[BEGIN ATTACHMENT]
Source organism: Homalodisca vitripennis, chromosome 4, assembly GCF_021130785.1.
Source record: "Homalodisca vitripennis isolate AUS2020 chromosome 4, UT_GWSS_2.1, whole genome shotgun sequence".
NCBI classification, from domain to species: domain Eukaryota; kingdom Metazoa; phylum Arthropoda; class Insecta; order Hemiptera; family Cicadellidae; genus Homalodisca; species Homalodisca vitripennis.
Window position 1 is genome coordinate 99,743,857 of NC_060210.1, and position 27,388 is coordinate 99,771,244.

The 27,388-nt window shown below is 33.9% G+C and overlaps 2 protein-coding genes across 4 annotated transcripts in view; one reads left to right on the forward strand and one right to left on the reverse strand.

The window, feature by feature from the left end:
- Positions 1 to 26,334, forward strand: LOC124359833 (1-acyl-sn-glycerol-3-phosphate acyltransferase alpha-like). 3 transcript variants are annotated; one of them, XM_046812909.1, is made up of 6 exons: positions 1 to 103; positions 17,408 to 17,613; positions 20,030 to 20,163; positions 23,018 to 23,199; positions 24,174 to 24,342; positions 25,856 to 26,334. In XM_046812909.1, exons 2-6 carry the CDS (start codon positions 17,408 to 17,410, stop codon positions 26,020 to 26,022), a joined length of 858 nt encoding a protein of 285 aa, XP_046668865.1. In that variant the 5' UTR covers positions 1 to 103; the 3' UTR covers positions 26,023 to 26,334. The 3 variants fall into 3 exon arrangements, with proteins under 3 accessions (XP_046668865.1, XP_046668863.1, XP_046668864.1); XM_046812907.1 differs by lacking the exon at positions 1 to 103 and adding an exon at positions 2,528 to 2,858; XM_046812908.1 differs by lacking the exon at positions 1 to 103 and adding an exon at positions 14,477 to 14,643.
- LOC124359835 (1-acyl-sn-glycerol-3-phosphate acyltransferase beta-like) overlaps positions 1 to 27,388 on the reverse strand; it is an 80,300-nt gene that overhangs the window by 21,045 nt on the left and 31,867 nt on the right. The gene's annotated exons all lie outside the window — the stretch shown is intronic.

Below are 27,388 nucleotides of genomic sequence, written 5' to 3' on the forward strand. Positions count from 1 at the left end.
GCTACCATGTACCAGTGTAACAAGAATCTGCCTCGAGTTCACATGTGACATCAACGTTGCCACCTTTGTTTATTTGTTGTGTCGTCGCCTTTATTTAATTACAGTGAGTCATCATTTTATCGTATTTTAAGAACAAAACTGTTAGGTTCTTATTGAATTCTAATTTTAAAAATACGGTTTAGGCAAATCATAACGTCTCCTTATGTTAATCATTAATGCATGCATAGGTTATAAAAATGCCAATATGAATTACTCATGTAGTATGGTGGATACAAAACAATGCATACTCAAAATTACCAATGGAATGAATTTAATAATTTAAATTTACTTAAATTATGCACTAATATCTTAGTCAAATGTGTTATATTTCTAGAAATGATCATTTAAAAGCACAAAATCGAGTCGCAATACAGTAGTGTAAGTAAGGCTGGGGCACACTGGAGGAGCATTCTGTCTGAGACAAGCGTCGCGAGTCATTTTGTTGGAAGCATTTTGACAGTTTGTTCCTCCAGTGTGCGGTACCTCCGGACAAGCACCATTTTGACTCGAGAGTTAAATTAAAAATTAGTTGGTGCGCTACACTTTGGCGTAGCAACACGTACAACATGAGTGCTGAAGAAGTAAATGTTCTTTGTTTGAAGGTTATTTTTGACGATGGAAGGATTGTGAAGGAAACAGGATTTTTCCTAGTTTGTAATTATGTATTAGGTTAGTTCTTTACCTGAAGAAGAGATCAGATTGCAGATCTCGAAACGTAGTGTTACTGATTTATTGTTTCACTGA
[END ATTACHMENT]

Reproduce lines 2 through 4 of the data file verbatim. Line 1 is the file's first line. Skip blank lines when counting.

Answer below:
Source record: "Homalodisca vitripennis isolate AUS2020 chromosome 4, UT_GWSS_2.1, whole genome shotgun sequence".
NCBI classification, from domain to species: domain Eukaryota; kingdom Metazoa; phylum Arthropoda; class Insecta; order Hemiptera; family Cicadellidae; genus Homalodisca; species Homalodisca vitripennis.
Window position 1 is genome coordinate 99,743,857 of NC_060210.1, and position 27,388 is coordinate 99,771,244.